The Southern Poverty Law Center notes that “he helped launch one of Mississippi’s first voter registration drives and provided funding for the Freedom Riders. His activism extended beyond the U.S. as he fought against apartheid alongside Nelson Mandela and Miriam Makeba, campaigned for Mandela’s release from prison, and advocated for famine relief in Africa.” And in 1987, he received an appointment to UNICEF as a goodwill ambassador.
Over a career spanning more than seventy years, Belafonte brought joy to millions of people. He also did something that is, perhaps, even greater: he fostered the hope that a better world for all could be created. And, by his example, demonstrated how we might go about bringing that world into existence.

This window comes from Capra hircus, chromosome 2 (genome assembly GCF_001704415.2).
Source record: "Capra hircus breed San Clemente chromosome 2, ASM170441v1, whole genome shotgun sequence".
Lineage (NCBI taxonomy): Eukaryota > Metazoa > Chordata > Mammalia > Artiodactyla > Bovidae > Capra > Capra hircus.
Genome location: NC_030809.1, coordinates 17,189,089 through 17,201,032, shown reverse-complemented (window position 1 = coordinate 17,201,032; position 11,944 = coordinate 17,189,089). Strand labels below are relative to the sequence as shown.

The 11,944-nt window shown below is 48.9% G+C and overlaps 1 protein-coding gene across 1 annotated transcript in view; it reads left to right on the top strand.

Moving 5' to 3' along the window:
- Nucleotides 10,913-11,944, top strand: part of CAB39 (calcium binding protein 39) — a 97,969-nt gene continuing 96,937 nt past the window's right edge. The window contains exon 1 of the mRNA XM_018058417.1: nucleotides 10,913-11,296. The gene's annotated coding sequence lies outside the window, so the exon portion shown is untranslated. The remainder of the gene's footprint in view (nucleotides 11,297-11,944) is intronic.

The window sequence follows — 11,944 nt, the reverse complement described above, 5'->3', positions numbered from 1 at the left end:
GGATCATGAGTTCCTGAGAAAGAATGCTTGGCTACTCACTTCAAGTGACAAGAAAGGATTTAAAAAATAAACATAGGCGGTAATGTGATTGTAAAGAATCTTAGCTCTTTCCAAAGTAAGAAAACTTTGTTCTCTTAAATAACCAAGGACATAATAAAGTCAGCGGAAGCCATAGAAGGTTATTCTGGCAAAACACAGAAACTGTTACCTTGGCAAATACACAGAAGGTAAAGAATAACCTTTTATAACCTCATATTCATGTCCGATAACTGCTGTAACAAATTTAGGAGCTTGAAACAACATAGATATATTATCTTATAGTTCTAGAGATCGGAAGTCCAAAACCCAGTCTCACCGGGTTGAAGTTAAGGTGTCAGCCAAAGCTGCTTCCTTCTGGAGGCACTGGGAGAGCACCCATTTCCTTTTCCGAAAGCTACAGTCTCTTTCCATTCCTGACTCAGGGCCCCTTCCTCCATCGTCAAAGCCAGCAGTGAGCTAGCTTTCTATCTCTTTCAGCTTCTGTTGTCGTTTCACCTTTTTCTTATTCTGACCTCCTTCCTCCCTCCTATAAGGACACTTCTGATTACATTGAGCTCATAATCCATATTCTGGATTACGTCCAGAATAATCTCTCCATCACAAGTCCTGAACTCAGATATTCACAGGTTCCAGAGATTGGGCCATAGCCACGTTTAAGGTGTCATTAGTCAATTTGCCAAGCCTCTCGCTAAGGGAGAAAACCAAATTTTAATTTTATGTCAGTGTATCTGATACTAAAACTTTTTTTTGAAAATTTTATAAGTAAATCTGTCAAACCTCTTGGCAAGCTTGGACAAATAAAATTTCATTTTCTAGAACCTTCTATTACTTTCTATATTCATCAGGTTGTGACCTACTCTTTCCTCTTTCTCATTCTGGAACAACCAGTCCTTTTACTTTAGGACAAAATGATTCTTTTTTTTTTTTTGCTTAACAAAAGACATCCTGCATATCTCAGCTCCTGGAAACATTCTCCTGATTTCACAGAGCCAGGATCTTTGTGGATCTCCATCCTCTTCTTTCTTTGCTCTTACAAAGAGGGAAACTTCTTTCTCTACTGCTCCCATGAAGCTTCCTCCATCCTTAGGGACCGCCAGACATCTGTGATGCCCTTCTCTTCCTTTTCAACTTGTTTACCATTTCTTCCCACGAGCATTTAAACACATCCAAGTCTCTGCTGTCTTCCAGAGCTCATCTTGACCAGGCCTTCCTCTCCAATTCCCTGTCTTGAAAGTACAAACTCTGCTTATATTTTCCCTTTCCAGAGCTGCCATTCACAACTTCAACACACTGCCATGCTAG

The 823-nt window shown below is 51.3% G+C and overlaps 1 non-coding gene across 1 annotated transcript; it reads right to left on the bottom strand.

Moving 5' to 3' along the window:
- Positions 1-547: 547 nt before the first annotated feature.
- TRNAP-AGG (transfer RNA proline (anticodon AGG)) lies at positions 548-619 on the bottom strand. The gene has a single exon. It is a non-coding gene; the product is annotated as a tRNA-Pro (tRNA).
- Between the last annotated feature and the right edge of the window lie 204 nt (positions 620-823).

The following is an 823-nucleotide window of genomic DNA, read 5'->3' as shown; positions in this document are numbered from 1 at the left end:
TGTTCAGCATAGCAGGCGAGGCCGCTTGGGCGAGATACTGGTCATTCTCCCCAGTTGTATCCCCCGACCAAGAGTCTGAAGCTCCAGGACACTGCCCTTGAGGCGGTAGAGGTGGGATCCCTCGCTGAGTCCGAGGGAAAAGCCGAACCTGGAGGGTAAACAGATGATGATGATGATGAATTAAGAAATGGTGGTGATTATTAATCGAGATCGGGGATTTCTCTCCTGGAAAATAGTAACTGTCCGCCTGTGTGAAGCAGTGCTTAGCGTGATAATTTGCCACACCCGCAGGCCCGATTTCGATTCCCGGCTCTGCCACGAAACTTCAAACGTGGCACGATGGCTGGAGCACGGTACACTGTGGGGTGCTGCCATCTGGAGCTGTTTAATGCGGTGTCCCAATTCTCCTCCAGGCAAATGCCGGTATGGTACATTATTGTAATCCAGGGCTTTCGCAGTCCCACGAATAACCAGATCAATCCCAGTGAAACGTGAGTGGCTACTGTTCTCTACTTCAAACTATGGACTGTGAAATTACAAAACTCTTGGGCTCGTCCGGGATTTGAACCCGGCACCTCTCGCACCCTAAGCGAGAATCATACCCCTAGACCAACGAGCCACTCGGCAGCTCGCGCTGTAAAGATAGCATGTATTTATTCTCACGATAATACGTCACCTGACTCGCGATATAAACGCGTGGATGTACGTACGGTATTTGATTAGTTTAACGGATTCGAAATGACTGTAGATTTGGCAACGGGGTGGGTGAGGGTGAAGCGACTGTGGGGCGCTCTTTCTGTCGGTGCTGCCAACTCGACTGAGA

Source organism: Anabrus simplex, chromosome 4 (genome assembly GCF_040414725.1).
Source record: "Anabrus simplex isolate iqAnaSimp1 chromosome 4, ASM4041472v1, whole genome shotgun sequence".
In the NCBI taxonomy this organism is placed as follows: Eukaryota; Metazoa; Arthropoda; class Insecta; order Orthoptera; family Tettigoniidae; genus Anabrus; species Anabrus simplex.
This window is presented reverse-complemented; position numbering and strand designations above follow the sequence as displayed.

Biohacking: The Dangers and Misconceptions
Is biohacking as scary as it's been made out to be?
Keoni Gandall, an 18-year-old research fellow at Stanford, has eschewed video games and team sports in favor of using advanced lab equipment to perform DIY gene editing. Using the widely available CRISPR/Cas9, Gandall wants to clone DNA and eventually make full genomes at home. The availability of this technology represents a new democratization of science, a science that can be performed anywhere by anyone relatively cheaply. That said, there's always a price associated with this type of freedom.